The delay in May's sentencing puts that matter on a similar timeline to the delay Berger ordered in a civil case filed by former Massey shareholders who say the company lied to them about its safety record.
In July, when prosecutors asked Berger to force that delay in the civil case, they said the criminal investigation of the mine disaster "is in a critical period, developing valuable information that became available only recently."
So far, May is the third person to be charged in the federal criminal investigation at Upper Big Branch.
Thomas Harrah, a former miner at the site, was sentenced to 10 months in jail after he admitted to faking a foreman's license when he performed key mine safety examinations at the mine between January 2008 and August 2009 and then lying to investigators about his actions.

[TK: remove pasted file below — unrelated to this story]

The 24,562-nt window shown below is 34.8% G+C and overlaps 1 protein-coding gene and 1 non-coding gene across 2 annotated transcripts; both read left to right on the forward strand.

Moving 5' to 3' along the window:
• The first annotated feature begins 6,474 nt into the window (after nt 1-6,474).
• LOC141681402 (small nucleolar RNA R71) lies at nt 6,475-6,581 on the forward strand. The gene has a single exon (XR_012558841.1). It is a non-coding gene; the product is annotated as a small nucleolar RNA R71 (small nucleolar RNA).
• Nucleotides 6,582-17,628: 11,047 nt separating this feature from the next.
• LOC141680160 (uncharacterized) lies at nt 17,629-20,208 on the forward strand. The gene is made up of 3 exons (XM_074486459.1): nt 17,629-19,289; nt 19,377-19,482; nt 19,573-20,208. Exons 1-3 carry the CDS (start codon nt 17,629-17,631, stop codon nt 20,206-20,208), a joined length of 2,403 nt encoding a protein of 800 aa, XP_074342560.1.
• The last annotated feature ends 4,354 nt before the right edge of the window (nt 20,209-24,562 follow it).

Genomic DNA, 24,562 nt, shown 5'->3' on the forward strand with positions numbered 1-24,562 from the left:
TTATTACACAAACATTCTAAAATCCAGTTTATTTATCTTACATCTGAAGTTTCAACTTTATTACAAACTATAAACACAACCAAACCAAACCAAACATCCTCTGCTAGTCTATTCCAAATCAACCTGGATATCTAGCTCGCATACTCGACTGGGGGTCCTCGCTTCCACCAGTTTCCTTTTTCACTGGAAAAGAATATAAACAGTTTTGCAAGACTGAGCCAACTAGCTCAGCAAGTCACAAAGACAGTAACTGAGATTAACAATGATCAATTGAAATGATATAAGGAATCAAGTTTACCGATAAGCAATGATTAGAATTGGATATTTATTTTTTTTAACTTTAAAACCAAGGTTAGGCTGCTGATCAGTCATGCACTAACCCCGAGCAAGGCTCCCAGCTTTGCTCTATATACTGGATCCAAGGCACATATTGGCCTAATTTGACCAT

Former Massey Energy security director Hughie Elbert Stover is appealing a three-year jail sentence he received after being convicted of lying to investigators and trying to destroy evidence about Massey's practice of warning underground workers of impending government inspections.
In December, Goodwin and his team secured a $209.5 million settlement with Alpha Natural Resources, which acquired the Upper Big Branch Mine when it bought Massey Energy.
Goodwin agreed not to prosecute the company for any Upper Big Branch criminal liabilities, but required Alpha to spend $80 million during the next two years on mine safety improvements and create a $48 million mine safety research trust fund. Alpha also agreed to pay $46.5 million in restitution to families of the disaster victims and $35 million to resolve pending Massey safety fines, including $10.8 million levied for violations related to the Upper Big Branch explosion.
The settlement with Alpha, however, did not prohibit prosecutors from pursuing charges against any individuals -- including Massey officers, employees or agents -- who played a role in the mine disaster.
Reach Ken Ward Jr. at kw...@wvgazette.com or 304-348-1702.